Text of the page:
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War and Peace | Symbols

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Most of the symbols that Leo Tolstoy uses are expressed in his epic similes, a signature literary device in the novel. Epic similes are extended metaphors and may run for several lines, expanding the comparison of one thing in the light of another, but an epic simile uses "as" or "like" in the comparison.

Abandoned Beehive

The empty city of Moscow that the French find is compared to an abandoned beehive (Vol. 3, Part 3, Chapter 20). Just as there is "no life in a queenless beehive," although it may seem alive at first glance, so Moscow becomes lifeless. This long and beautifully wrought simile symbolizes how Moscow has been reduced to a mere husk, a shadow of itself left behind for the conquerors who thought to seize the prized jewel of the East. By refusing to allow the French to function with any kind of normalcy in Moscow, the Russians have poisoned the French victory.

Clock

The actions of the military are compared to a clock mechanism (Vol. 1, Part 3, Chapter 11) to show how once the movement of the war begins—innumerable movements that cannot be taken back once they are set in motion—the end result, the hour of war, is inevitable. The end result of the movements of the parts are incomprehensible to the parts. Nonetheless the impersonal movements will result in the very personal deaths of hundreds of thousands. Austerlitz was "a slow movement of the world-historical hand on the clockface of human history," says Tolstoy, to emphasize the mechanical aspect of war and to symbolize his idea that people's roles in historical movements are inspired by necessity, not free will.

Oak Tree

The oak tree that Prince Andrei happens to notice in the birch woods as he is driving in his carriage is meant to symbolize himself. When he first sees the old, gigantic tree (Vol. 2, Part 3, Chapter 1), it appears to him as unsymmetrical, "angry, scornful, and ugly, amidst the smiling birches." The tree was different from its peers, the birches, and did not wish to submit to the spring, he thought. But on his way back from the Rostovs, after he has seen and heard Natasha, the tree suddenly has been transformed, "spreading out a canopy of juicy, dark greenery, basked, barely swaying, in the rays of the evening sun." Andrei feels renewed and ready to face life, and his personification of the tree reflects this.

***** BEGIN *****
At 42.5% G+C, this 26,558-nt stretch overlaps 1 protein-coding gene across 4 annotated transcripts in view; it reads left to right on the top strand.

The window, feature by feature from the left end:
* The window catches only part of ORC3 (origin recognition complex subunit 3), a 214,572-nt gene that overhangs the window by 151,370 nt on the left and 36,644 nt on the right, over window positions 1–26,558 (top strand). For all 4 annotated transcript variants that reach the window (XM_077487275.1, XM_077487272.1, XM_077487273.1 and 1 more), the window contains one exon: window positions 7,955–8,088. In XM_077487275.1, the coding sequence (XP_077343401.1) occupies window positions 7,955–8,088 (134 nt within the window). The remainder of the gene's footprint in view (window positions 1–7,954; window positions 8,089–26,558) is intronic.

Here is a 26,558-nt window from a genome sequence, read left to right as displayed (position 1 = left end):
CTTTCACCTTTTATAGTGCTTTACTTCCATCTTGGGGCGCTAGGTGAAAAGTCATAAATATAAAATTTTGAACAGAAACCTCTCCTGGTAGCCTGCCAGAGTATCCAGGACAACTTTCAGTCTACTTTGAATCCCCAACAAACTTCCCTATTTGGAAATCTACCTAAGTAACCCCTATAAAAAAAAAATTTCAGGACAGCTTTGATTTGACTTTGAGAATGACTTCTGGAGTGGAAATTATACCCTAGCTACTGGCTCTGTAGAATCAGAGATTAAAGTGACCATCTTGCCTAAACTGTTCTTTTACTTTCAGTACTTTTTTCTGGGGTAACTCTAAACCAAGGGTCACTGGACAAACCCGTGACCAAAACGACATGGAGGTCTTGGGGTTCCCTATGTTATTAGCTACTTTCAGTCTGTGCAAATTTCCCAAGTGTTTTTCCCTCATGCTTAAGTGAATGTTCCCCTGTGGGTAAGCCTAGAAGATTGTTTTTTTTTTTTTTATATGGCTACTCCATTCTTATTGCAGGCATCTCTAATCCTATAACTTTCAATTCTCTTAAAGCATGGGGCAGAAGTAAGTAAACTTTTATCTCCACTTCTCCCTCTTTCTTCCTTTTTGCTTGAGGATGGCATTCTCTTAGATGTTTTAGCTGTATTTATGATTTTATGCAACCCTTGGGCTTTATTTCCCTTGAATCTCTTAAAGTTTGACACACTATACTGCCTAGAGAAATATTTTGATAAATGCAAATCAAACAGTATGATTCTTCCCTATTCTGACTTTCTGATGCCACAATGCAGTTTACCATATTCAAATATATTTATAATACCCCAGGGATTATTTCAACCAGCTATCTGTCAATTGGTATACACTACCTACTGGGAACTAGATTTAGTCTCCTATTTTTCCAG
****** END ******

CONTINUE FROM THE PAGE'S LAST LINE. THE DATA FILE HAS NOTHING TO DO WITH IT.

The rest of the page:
Comet of 1812

The Comet of 1812 was a historical event, visible on Earth for about 260 days, beginning in 1811. While some saw it as an omen marking the end of the world, for Pierre it symbolizes a new life for him that starts when he admits to himself that he loves Natasha. The description of the comet, as Pierre looks up with tears in his eyes, occurs after he tells Natasha "If I were not I ... I would ... ask for your hand and your love."

Questions for Symbols

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What poetic devices are used in Sonnet 79? What poetic devices are used in Sonnet 116? Compare and contrast how each poet uses poetic devices to make a point.
Read the following story from the Modernist period, written between the world wars. In one or two paragraphs, analyze the themes, values, and ideas that are reflected in the text. A Day's Wait By Erne
Read the passage. Then answer the question. Secret in Slovakia After 17 hours of travel, we had finally made it. It was 10 o’clock at night and we were in Slovakia, standing in front of Great-Aunt Ger
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